Monday, July 14, 2014

Cygnus Launches on Second Mission to ISS

The Orbital Sciences' Cygnus spacecraft has launched from NASA's Wallops Flight Facility in Virginia, destined for the International Space Station.

Orb-2 or Cygnus, which is just after launching atop an Antares rocket on its second official resupply mission to the orbital laboratory, lifted off of Launch Pad 0A at 5:52 p.m. Irish Time today(July 13). The cargo craft is carrying a little under 1.500 kilograms of cargo, supplies and spare parts to the ISS.
Orbital Sciences Cygnus launches from Wallops on its Orb-2 mission to the ISS.



Launch of Orb-2 was originally scheduled for July 11. However, poor weather conditions at Wallops delayed the scheduled rollout of the Antares rocket, with launch scheduled for Saturday(July 12). However, the launch was postponed once again by one day due to further adverse weather conditions at the launch site.

Provided all goes according to plan, Cygnus will carry out a series of orbital maneuvers and burns, adjusting its orbit so that it can rendezvous with the station on July 16.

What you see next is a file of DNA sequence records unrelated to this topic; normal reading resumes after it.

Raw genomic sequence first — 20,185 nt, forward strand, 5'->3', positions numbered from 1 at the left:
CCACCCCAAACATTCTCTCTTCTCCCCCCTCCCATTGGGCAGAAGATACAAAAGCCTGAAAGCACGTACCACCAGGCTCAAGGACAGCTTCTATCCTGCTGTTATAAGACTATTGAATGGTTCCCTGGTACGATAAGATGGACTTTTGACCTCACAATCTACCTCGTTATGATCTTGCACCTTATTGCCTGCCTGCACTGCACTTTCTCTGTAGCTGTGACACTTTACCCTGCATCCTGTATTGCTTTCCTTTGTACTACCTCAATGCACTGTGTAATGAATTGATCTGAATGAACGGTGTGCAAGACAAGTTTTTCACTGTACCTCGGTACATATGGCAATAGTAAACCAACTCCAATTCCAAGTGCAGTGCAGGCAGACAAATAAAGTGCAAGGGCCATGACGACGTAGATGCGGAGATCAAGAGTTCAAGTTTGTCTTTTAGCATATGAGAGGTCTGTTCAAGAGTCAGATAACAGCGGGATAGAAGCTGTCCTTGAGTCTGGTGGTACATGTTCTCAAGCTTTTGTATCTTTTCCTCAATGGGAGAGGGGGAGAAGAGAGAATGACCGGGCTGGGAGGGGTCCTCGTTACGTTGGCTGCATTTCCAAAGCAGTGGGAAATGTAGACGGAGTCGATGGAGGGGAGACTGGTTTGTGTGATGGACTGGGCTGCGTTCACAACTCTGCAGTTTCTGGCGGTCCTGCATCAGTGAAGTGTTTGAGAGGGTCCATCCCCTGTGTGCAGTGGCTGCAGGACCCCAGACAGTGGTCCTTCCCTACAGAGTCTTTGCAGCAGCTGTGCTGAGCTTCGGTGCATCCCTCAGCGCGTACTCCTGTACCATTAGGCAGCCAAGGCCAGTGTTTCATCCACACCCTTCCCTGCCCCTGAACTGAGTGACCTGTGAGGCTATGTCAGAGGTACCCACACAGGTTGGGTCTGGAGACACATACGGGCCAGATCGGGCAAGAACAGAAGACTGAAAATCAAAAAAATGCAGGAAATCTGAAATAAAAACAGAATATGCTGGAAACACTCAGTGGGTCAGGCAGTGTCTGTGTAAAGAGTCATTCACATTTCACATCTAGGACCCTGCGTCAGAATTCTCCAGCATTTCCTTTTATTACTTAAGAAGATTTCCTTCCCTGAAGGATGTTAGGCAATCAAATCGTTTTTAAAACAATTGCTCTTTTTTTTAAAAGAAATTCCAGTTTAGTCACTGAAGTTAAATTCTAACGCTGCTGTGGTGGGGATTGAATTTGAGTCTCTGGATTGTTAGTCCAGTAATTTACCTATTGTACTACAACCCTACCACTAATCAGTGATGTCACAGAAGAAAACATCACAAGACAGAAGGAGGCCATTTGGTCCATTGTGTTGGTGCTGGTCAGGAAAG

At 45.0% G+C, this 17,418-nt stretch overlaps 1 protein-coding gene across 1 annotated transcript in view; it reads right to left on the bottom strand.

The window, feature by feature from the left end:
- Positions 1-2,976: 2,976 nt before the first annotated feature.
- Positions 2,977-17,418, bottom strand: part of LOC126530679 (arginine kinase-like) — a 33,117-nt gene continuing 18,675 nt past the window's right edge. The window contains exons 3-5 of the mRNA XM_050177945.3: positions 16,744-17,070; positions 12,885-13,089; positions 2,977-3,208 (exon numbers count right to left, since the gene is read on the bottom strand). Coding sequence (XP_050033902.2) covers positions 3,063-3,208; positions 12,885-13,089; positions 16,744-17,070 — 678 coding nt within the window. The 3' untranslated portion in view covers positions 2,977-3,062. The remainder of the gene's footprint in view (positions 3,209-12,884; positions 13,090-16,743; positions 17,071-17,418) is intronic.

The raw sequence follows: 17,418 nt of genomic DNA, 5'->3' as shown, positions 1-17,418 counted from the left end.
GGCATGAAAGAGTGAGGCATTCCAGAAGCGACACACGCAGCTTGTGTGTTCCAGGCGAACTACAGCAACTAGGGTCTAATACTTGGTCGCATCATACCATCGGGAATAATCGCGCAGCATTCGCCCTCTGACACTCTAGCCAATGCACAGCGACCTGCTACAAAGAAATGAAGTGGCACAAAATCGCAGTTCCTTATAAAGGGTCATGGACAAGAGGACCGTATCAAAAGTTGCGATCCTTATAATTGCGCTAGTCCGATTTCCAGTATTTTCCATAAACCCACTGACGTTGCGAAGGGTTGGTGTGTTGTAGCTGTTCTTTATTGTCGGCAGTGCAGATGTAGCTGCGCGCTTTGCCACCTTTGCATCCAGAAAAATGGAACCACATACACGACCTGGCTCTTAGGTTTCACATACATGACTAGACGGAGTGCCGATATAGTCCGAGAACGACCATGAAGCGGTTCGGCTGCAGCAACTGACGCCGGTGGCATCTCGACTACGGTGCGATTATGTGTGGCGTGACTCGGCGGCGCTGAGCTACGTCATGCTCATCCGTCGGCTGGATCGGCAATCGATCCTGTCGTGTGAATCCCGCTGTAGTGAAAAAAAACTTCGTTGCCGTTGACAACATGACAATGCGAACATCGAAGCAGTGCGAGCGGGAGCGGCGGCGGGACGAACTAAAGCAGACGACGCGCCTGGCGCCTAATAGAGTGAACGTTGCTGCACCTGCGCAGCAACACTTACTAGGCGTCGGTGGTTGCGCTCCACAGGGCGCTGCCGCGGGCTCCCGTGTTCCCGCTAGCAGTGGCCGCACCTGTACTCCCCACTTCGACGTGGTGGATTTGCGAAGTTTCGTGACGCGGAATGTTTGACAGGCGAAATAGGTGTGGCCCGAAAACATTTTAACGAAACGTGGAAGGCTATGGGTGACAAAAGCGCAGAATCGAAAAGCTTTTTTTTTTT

Traveling at 5 miles a second and working from the station's robotics workstation in the Cupola, Expedition 40 commander Steve Swanson, assisted by ESA astronaut Alexander Gerst, will be in charge of grappling the spacecraft using the station's 57 foot-long robotic arm, Canadarm2. Cygnus is expected to be grappled at 11:37 a.m. Robotics teams on the ground will then berth Cygnus to the Earth facing port of the Harmony Module a few hours later.

Expedition 40 crew members running test captures ahead of Cygnus' arrival
Just some of Orbital-2's cargo include 28 Cubesats, which are small, inexpensive satellites that can be used for Earth imaging and disaster monitoring. Also on board is a satellite related investigation, and some student experiments that will be unpacked by the astronauts aboard the International Space Station, further enhancing the station's scientific and technological capabilities.

Cygnus is expected to remain docked to the station for around a month, before being unberthed and released by Canadarm2, destined for a fiery demise by burning up in the Earth's atmosphere.

This is Irish Space Blog.